TUESDAY, NOVEMBER 30, 2021
For starters, we'll go with "teenager:" For starters, we'll admit an embarrassing fact:
We aren't inclined to agree with, or to affirm, Dana Milbank's latest name-calling.
In this case, the name-calling is directed at Rep. Lauren Boebert (R-Colo.), who we'd regard as one of the least constructive members of Congress. The name-calling starts in the headline to Milbank's new column for the Washington Post.
That headline announces this:
Lauren Boebert is what George W. Bush called the ‘worst of humankind’
Is Boebert "the worst of humankind?" We wouldn't be inclined to voice that kind of judgment—to engage in that type of name-calling—with respect to Boebert, who we regard as one of the least constructive, helpful or insightful members of Congress.
As his column proceeds, Milbank calls Boebert and her running-dogs an array of other names. (They're bigots, they're clowns, they're haters.)
Early in comments, a member of our own infallible tribe gives voice to the not-so-secret assessment which frequently lurks behind the scenes at such times. The unnamed though fiery commenter extends the name-calling thusly:
To be fair, bo-bo also responds to "uneducated white racist trash."
When we start with "the worst of humankind," we may tend to drift toward name-calling of that highly familiar type. According to experts, this is the road to our species' endless wars, in which quite a few people have died.
As a general matter, we'd be disinclined to name-call Boebert, who we regard as tending to have extremely poor judgment. We'd also be disinclined to name-call Kyle Rittenhouse, who was found "not guilty" on all five counts in his recent criminal trial.
Last week, we noted the fact that a bit of name-calling had emerged from Charles Blow. In a column in the New York Times, Blow used the term "vigilante" thirteen separate times, scattered through twelve different paragraphs, in a column about Rittenhouse.
The term "vigilantism" appeared two additional times. Rittenhouse wasn't just identified as a "vigilante," but as a "white vigilante" at that.
He was also identified as a "murderer," despite his acquittal on all counts.
Is or was Rittenhouse a "vigilante," even a white vigilante? We wouldn't be inclined to say that.
In an email, a friend who seemed to disagree asked us what else we would call him. For today, we'll start with the word "teenager," though we may proceed onward from there as the week proceeds.
Rittenhouse was 17 at the time of the conduct for which he was put on trial. People who are 17 often show extremely poor judgment, though we don't think it's obvious that Rittenhouse did on that unfortunate night.
At any rate, we'll start with "teenager," then move on from there. As we do, we'll discuss the way Storyline conquered Kenosha.
How did Storyline conquer Kenosha? In our view, it accomplished that task in the now-typical way:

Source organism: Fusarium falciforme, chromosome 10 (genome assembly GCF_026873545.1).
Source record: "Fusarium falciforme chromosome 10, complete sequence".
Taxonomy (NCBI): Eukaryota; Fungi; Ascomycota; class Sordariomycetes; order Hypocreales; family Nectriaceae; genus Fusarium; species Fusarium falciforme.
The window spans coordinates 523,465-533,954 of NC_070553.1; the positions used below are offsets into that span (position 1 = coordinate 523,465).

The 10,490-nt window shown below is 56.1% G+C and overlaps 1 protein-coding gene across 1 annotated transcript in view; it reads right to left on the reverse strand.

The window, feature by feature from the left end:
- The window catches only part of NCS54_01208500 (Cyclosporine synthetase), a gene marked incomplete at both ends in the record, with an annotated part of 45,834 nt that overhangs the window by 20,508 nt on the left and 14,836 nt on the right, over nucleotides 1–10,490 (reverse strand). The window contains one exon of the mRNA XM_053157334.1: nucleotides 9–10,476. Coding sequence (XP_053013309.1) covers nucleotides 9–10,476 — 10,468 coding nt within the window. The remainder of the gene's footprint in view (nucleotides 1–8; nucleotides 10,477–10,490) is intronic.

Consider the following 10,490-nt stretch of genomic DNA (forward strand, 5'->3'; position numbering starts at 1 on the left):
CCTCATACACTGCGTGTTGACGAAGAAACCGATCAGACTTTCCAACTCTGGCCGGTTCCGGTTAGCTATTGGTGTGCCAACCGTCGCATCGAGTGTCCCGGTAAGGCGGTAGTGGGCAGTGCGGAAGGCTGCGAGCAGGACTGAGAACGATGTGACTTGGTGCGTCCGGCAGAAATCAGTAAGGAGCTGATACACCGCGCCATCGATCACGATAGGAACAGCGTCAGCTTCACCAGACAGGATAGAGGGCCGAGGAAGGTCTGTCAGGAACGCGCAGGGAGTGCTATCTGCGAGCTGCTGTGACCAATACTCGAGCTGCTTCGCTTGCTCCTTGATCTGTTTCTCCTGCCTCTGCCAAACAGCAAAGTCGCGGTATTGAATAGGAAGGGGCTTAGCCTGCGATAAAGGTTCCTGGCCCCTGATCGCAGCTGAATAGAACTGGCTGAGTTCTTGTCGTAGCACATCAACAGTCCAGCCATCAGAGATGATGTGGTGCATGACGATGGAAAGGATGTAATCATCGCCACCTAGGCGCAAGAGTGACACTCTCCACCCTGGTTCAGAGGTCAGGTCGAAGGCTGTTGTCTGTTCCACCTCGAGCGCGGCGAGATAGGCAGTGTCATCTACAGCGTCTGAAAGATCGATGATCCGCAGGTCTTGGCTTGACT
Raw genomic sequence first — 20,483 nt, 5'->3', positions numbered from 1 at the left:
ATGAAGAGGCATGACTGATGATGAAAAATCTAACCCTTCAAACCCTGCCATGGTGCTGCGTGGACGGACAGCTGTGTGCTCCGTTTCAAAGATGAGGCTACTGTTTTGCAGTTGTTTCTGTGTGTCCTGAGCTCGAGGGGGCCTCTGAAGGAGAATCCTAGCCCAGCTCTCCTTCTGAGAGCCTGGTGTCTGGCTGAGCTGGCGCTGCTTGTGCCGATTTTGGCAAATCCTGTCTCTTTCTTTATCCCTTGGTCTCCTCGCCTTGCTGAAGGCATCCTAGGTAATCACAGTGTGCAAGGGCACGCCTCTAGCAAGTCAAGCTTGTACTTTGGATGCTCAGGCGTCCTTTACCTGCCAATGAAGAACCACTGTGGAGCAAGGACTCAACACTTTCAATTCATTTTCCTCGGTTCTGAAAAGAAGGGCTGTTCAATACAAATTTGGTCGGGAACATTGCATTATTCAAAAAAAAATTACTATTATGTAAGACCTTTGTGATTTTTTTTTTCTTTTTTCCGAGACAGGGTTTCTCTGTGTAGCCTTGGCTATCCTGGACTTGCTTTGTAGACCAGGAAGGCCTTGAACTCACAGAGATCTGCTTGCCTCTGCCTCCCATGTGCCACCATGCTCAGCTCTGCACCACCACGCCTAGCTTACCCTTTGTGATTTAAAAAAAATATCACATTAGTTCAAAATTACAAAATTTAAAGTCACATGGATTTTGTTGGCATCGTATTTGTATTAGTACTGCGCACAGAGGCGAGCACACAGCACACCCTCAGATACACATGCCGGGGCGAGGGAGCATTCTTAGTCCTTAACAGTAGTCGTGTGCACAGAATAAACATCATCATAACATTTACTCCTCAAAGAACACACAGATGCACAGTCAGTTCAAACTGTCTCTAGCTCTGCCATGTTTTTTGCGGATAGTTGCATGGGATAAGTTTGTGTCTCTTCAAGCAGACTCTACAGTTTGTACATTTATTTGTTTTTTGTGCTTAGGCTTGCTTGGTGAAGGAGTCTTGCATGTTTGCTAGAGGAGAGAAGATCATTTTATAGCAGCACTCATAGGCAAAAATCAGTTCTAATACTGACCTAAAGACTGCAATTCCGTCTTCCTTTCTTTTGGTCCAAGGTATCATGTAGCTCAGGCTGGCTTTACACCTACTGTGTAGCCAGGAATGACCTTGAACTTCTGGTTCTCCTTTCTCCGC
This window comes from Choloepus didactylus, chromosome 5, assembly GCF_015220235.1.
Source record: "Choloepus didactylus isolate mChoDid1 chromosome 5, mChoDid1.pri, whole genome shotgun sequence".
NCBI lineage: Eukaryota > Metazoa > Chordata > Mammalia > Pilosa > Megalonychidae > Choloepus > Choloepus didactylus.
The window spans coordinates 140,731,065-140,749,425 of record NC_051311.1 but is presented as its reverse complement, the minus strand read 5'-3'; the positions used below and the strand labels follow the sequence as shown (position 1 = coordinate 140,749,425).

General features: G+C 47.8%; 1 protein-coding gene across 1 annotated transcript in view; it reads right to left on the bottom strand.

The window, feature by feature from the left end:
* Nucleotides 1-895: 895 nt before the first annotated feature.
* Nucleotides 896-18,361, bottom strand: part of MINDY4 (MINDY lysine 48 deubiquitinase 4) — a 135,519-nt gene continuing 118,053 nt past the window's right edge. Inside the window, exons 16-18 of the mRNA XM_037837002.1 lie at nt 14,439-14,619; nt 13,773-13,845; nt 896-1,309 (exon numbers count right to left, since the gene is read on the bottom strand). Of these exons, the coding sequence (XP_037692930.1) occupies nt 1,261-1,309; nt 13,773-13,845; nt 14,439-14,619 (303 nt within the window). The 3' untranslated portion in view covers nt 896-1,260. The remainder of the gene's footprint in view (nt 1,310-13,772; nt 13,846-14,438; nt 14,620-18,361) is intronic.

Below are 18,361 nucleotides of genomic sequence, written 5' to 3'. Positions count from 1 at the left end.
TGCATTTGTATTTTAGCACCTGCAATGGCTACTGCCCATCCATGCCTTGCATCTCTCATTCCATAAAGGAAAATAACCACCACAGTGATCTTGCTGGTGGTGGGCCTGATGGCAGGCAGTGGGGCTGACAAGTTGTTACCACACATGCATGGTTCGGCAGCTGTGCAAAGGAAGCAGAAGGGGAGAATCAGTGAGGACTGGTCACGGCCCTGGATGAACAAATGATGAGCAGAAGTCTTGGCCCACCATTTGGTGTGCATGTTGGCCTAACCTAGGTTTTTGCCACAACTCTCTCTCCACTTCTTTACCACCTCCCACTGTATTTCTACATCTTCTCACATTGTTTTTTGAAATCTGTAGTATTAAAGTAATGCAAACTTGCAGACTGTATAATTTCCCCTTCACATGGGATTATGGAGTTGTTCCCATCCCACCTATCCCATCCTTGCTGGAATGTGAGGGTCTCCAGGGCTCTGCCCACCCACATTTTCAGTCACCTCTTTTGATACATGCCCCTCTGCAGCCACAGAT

Our nation's fueling red and blue tribes began constructing different accounts of what happened that day and that night. To cite just one example:
One side says Rittenhouse took a gun "to a protest." The other side says he took a gun to a used car lot.
The standard process proceeds from there, with the two tribes picking and choosing which facts to cite, even to stress, and which facts to disappear. We will continue to offer this highly instructive assessment:
In our view, this was a case in which viewers of Fox were exposed to more information than we liberals were. Here's the way it seems to us:
On CNN and MSNBC, more information got left behind!
In the next few days, we'll expose you to some of the information which our tribe tended to disappear. By the time our tribunes got done, Rittenhouse was a vigilante (and a murderer), and also sometimes the latest example of uneducated white racist trash.
We tend to name-call The Others that way. Our tribe has always behaved that way. In our view, it isn't our tribe's finest impulse—or its most constructive.
What kinds of information were we denied on CNN and MSNBC? In the New York Times?
Tomorrow, we'll start with information about what was happening in Kenosha on the days and evenings in question. Actually, all the information we were denied can be fit under that general rubric, so for now we'll leave it right there.
In this particular instance, we'd have to say that viewers of Fox were exposed to more information than we liberals were. In our view, a large amount of information was withheld from liberal eyes and ears.
This was done in service to preferred Storyline—and in the end, it seems to us that Storyline conquered Kenosha.
Increasingly, this is the way our failing tribe has tended to function over the course of the past dozen years. That doesn't make us "liberal fascists," but it isn't the best way to play.
Teenagers often show poor judgment. (So do "cable news" stars.)
Did Rittenhouse show poor judgment that night? Did he act as a "vigilante?"
When people aren't given a full range of information, they can't make balanced judgments about such questions. Instead, we may tend to do what we humans have always done:
We may tend to call The Others names as we march off, singing our songs, to our latest tribal war.
Tomorrow: What Nellie Bowles says she saw